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Techno Tracker

Techno Tracker

Techno Tracker

Yamaha XS650 by Gunn Design

Words Chris Hunter Images Brandon Lajoie


Did you know that the evergreen Yamaha XS650 was launched over half a century ago? Although the production line closed down in 1985, the air-cooled parallel twin is still a top choice for many custom builders, including Minnesota-based Dan Riley.


Operating as Gunn Design, Riley is a gifted freelance designer with good business smarts, too. A few months ago, he contacted Tucker Powersports and suggested a custom bike collaboration — which makes sense, because Tucker distributes custom-oriented brands that regularly appear on these pages, such as Vance & Hines, ProTaper and Renthal.


Riley pitched the idea of a build using parts sourced from Tucker brands, and suggested a platform he has worked with on several occasions — the XS650. The Tucker folks agreed, and a 1975 XS650 was bought off Craigslist for a mere $650.

Now called the Techno Tracker, the Yamaha had to be finished in time for the annual Tucker dealer show held every January.


Riley set to work on turning his concept into reality. “It serves as an example of what can be done primarily with bolt-on parts,” he says, “and on a budget less than the cost of a new motorcycle.” A few key parts are not from the Tucker catalogs, but they’re still mostly bolt-on and affordable. Riley used the forks from a YZ250, and has grafted on the front calipers from a bigger YZ450 — using them at both ends of the XS650. “I mounted the YZ forks using the stock triple clamps,” he explains, “milled down and with the casting marks shaved off. There’s a custom set of tapered roller cone bearings to mate them to the XS frame.”


The forks have been lowered from the stock YZ height, going down from a lofty 11 inches of travel to a more road-friendly four inches. The brake rotors and lines are from Galfer, and power hits the back wheel via a ProTaper YZ450 sprocket. The shocks are Progressive’s 444 Series, and right above is a new seat pan designed using laser-cut ABS plastic. The rider sits on motocross-style gripper material, encasing medium density foam.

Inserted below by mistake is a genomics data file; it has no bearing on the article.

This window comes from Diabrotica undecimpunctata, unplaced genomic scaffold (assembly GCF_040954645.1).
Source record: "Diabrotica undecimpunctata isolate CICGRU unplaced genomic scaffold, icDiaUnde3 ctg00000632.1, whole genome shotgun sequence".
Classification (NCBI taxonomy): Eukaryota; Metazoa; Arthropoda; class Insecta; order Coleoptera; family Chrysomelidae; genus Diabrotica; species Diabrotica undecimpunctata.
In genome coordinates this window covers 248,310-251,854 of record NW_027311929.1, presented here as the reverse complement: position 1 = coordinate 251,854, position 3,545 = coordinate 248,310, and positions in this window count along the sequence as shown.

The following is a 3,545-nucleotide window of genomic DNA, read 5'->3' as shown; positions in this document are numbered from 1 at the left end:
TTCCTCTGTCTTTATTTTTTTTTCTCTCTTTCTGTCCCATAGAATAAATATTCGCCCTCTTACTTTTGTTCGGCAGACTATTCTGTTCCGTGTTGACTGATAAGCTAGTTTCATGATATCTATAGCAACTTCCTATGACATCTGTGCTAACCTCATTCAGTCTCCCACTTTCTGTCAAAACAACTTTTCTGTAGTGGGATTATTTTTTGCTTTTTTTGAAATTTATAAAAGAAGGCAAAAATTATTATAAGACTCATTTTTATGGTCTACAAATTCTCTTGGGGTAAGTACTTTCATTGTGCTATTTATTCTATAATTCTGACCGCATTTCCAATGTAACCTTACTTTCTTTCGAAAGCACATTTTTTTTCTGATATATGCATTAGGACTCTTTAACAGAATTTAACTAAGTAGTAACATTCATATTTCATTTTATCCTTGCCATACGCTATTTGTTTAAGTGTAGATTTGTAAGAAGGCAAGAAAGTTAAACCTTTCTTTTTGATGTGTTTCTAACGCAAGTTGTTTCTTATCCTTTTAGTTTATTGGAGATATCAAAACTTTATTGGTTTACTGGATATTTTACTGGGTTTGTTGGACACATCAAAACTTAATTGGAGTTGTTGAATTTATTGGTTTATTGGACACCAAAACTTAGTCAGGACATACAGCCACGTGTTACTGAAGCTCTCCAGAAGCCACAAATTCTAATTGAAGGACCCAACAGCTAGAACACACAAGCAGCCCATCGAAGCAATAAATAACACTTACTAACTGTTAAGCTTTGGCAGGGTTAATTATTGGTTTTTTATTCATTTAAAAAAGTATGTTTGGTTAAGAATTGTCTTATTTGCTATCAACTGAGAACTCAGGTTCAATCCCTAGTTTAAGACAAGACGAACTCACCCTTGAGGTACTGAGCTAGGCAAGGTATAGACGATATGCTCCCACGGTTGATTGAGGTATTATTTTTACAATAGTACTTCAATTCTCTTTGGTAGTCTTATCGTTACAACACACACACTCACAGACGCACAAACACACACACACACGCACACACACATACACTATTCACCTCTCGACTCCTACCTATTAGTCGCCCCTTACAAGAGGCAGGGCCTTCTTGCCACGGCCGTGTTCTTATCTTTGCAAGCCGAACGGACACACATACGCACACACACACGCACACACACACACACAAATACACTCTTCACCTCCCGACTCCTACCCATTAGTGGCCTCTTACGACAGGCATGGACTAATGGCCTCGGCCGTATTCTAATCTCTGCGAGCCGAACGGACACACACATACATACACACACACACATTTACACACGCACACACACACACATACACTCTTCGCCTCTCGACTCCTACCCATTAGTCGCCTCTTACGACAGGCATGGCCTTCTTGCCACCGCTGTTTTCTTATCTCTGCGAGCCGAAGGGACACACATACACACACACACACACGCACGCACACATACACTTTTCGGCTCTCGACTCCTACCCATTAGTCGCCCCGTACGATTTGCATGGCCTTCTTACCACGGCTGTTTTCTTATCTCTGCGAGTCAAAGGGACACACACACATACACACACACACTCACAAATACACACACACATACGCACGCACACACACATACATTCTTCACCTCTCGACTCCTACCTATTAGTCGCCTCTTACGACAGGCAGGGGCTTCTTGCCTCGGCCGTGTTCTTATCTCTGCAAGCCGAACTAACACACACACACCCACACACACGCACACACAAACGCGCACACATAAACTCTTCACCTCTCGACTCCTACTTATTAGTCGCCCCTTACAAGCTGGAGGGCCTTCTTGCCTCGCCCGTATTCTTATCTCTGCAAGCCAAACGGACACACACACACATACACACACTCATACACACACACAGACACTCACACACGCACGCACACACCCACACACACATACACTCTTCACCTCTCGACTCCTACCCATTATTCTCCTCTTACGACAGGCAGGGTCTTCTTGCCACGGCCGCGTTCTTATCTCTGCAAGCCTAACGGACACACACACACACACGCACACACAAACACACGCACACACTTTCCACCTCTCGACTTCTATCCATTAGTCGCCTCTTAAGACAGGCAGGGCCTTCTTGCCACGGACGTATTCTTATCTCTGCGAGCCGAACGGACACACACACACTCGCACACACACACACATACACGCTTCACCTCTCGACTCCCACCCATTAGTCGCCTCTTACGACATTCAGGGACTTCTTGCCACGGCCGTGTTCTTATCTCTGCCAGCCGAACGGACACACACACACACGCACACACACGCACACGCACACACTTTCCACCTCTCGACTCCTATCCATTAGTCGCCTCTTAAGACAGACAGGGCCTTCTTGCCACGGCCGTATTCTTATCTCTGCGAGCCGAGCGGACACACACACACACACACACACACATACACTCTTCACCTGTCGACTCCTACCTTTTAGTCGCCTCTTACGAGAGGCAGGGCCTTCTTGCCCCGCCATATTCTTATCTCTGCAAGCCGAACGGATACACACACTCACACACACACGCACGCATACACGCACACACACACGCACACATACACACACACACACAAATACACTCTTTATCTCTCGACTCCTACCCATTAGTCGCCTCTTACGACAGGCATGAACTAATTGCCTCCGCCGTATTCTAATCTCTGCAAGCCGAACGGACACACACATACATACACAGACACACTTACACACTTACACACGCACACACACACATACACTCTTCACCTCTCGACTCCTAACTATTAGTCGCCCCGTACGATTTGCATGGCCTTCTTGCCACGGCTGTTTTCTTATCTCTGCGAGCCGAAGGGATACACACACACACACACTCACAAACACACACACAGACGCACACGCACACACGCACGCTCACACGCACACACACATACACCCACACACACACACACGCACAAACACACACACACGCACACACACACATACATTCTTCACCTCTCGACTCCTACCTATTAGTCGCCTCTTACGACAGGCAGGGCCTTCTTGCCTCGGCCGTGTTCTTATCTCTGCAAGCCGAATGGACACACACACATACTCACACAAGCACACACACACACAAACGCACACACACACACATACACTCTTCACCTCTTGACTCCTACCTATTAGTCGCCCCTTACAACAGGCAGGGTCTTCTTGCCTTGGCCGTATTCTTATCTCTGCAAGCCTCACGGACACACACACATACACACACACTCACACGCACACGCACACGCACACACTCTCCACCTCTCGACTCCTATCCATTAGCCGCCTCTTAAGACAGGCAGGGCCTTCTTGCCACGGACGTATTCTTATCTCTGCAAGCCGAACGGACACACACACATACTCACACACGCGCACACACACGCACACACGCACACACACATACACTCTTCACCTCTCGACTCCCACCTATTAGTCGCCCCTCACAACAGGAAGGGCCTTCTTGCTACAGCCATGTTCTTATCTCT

The seat pan sits on a revised rear subframe: Riley cut off the hoop, and also cut out the bridge between the shock. He replaced that with a custom piece that works as both a frame support and seat mounting bracket. Those stylish new wheels are from Dubya: they use Talon hubs laced into 19-inch-by-2.15-inch Excel rims front and rear. “I located new wheel bearings with the dimensions I needed, and created my own wheel spacers to work with them,” says Riley. The tires are Maxxis’ DTR-1 dirt track pattern.


We tried to ID the eye-catching little tank, but failed. Riley tells us it’s from a 1977 Yamaha YZ80 two-stroke, and it’s an inspired choice — especially with a baby version of the famous speed block graphics. He left the internals of the engine alone, but built new exhaust piping that terminates with Two Brothers Racing Comp S mufflers. He routed the system to the left, “primarily to keep the header heat away from the clutch basket and transmission gears.”


The carbs have been upgraded with a Mikuni VM34 kit, which should boost power and sharpen response nicely. They’re fed by a pair of color-coded filters from DNA Filters. The engine covers, foot peg mounts and kick-start lever have been Cerakoted for a clean look, and Riley used stainless Allen screws on the valve covers in place of the original studs and acorn nuts. The bars are ProTaper’s relatively tall and comfortable EVO Adventure Highs, and the same company supplied the levers, grips and pegs. Motone switchgear and CRG Hindsight mirrors complete the cockpit.


There’s a smartphone mount from SP Connect instead of a conventional speedo, and leading the way is a halogen Angel headlight from BikeMaster, with a bright halo effect around the lens border. It’s a super-slick yet practical build, and a manifestation of Riley’s smart design vision. And also his entrepreneurial ability —an underrated but critical skill for any bike builder with ambition.


After months of effort in the Minnesota workshop, the XS650 was almost complete. A few days before the Tucker show, Riley drove to the Convention Center in Fort Worth, Texas, but still had to ship in some parts to finish off the bike. The XS650 was the first thing dealers saw when they arrived at the show, and our Tucker contact tells us that it was a big hit — even in that traditionally V-twin-heavy environment.


For Riley, it’s Job Done and a sense of satisfaction. “There’s so much room in the used bike market to buy something and customize it to your liking, without having to fork out boatloads of cash,” he says. “Yes, this was a sponsored build — but it also shows just how cool you can make a bike with a little know-how, visualization, and elbow grease.”

This article was originally featured in Issue 039 of Iron & Air Magazine.


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